• Emphasis on Talent Management: CPOs place a strong emphasis on talent management and development. They are responsible for attracting and retaining top talent, developing leadership capabilities, and building a pipeline of future leaders to ensure the organisation’s long-term success.

  • Adoption of Technology and Analytics: CPOs leverage technology and data analytics to inform people-related decisions and drive continuous improvement in HR processes and practices. This includes using data to identify trends, predict future workforce needs, and measure the impact of HR initiatives on business outcomes.

Overall, the evolution from CHRO to CPO reflects a broader recognition of the strategic importance of people management in driving organisational success. CPOs are at the forefront of this evolution, leading efforts to create positive employee experiences, align HR strategies with business goals, and drive cultural transformation within organisations.

FAQ

Answers to popular questions.

Is a Chief People Officer the same as HR?

No, a Chief People Officer (CPO) is not the same as HR. While both roles focus on managing and supporting an organisation’s workforce, there are key differences. A Chief People Officer is a senior executive responsible for aligning human resources strategy with the company’s overall business strategy, often with a focus on company culture, employee engagement and talent management. In contrast, HR (Human Resources) typically refers to the department or professionals handling administrative functions such as recruitment, payroll, benefits and compliance. Thus, while the CPO role encompasses broader strategic responsibilities, HR focuses more on operational and administrative tasks.

What skills do you need to be a chief people officer?

To be a Chief People Officer, you need a range of skills including:

  • Leadership: Ability to lead and inspire a diverse team.
  • Strategic Thinking: Capacity to align HR strategy with business goals.
  • Communication: Strong interpersonal and communication skills for effective interaction at all organisational levels.
  • Change Management: Expertise in guiding organisations through change and transformation.
  • Employee Engagement: Skills in fostering a positive work environment and high employee morale.
  • Talent Management: Proficiency in recruiting, retaining and developing top talent.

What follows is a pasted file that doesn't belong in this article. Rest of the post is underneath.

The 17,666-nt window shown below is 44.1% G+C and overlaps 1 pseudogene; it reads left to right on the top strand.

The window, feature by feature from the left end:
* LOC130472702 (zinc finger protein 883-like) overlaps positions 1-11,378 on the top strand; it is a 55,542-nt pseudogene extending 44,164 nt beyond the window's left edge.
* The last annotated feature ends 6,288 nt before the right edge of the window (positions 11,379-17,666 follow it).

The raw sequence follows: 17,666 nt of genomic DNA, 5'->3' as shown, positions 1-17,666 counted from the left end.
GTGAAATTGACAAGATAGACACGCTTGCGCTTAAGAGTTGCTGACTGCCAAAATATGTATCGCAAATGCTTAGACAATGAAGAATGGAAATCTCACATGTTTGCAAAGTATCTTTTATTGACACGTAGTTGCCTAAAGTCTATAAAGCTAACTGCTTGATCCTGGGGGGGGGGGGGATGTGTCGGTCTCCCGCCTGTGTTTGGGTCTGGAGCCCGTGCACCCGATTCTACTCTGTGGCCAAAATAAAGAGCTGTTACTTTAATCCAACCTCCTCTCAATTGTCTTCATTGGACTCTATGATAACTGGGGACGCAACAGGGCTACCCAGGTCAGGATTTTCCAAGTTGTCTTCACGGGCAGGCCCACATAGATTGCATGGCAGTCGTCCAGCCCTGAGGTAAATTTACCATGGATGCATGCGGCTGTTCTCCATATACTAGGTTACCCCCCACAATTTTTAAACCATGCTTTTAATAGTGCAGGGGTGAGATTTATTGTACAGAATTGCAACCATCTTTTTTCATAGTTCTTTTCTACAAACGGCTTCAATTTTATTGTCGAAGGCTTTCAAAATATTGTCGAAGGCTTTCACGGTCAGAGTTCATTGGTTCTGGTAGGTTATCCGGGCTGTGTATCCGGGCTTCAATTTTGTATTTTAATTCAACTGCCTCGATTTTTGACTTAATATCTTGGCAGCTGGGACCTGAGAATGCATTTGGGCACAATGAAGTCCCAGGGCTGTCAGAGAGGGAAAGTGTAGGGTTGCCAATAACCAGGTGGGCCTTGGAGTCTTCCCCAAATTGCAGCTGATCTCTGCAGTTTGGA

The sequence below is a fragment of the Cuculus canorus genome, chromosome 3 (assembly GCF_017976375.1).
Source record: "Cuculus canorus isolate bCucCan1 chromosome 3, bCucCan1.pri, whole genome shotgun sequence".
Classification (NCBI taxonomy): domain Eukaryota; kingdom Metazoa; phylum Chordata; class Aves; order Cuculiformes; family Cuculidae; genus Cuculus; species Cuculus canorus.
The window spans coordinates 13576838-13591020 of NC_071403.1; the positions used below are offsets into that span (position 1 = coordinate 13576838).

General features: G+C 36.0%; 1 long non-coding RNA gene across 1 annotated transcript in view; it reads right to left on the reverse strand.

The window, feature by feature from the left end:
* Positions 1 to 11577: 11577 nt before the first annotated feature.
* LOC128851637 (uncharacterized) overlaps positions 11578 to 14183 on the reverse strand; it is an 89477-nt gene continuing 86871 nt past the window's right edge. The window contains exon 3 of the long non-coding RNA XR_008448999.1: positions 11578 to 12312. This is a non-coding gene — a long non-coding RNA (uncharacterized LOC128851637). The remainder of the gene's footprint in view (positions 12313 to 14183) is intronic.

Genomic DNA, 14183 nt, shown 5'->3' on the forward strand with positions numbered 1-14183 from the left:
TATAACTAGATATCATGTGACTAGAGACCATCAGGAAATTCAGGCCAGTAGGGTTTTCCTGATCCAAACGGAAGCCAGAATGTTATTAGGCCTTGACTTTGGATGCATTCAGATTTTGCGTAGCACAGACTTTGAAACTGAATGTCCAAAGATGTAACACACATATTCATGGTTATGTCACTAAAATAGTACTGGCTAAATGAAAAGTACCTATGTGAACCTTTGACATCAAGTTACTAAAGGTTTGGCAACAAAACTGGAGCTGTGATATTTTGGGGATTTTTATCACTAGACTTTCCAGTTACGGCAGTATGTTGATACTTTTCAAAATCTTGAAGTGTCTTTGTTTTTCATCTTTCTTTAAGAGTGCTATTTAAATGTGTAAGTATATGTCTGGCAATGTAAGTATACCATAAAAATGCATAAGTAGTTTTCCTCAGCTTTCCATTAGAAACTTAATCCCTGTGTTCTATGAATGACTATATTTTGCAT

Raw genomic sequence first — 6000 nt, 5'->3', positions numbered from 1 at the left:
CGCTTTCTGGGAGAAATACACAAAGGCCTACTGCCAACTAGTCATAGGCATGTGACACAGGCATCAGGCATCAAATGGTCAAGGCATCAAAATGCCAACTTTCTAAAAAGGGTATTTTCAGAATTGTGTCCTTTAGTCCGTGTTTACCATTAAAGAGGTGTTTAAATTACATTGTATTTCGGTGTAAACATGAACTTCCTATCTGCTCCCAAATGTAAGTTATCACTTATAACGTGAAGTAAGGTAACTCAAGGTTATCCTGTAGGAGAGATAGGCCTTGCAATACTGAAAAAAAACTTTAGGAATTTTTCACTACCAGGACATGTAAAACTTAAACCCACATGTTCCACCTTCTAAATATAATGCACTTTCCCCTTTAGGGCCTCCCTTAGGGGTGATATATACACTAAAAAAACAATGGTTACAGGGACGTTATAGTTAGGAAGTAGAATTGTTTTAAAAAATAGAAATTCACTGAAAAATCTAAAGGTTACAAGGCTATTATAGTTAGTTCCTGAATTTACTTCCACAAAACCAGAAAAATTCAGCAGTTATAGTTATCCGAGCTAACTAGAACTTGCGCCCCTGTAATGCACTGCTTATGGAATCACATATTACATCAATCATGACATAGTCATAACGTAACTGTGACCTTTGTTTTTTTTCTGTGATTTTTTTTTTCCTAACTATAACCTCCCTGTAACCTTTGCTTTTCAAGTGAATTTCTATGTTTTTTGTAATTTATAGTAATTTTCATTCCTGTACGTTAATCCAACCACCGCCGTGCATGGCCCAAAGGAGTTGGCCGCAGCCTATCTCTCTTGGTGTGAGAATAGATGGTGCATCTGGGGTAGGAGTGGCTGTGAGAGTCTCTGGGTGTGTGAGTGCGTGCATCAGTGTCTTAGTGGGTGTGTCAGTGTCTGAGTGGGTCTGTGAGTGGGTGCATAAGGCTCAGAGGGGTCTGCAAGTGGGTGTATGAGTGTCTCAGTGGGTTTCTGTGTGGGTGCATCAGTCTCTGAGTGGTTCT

• Analytical Skills: Ability to use data and analytics to inform HR decisions.
  • Cultural Competence: Understanding and promoting diversity and inclusion within the workplace.

Why do we need a Chief People Officer?

We need a Chief People Officer to ensure that an organisation’s human resources strategy aligns with its overall business objectives. A Chief People Officer focuses on enhancing company culture, improving employee engagement and fostering talent development. This role helps to create a positive work environment, supports change management initiatives and ensures the organisation attracts and retains top talent. Ultimately, a Chief People Officer contributes to the company’s success by prioritising the well-being and growth of its employees.

Who does a Chief People Officer report to?

The Chief People Officer typically reports to the Chief Executive Officer (CEO) or the Chief Operating Officer (COO). This reporting structure ensures that human resources strategies and initiatives are closely aligned with the overall business goals and executive leadership. In some organisations, the Chief People Officer may also report to the Board of Directors, especially when the focus is on significant organisational change or culture transformation.

How much do Chief People Officers earn?

Chief People Officers can earn a substantial salary, reflecting their senior role and strategic responsibilities. In the UK, the salary for a Chief People Officer typically ranges from £120,000 to £200,000 per year. However, this can vary widely based on the size of the organisation, its industry, and the individual’s level of experience and expertise. In addition to base salary, Chief People Officers often receive bonuses, stock options and other benefits.

What is another name for a Chief People Officer?

Another name for a Chief People Officer is Chief Human Resources Officer (CHRO). Both titles refer to the senior executive responsible for overseeing an organisation’s human resources strategy, including talent management, employee engagement, and company culture. While the titles may differ, the roles and responsibilities are generally similar, focusing on aligning HR practices with business objectives and ensuring the well-being and development of employees.

When to hire a Chief People Officer?

You should consider hiring a Chief People Officer when your organisation is experiencing significant growth, undergoing a major transformation, or facing challenges with employee engagement and retention. A Chief People Officer is also valuable when there is a need to align human resources strategy with overall business objectives, enhance company culture, or implement comprehensive talent management initiatives. Additionally, if your organisation is aiming to prioritise diversity and inclusion, or improve change management processes, a Chief People Officer can provide the necessary expertise and leadership.

What is the average tenure of a Chief People Officer?

The average tenure of a Chief People Officer is typically between three to five years. This duration can vary depending on the organisation, industry, and individual circumstances. Factors influencing tenure include the success of strategic initiatives, changes in company leadership, and career progression opportunities. While some Chief People Officers may stay longer if they are particularly effective or satisfied with their role, others may move on sooner to pursue new challenges or opportunities.

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Michael Gater

Head of Delivery

Michael heads up our Executive Search practice. His job title is Head of Delivery because that is exactly what he and his team do for our clients.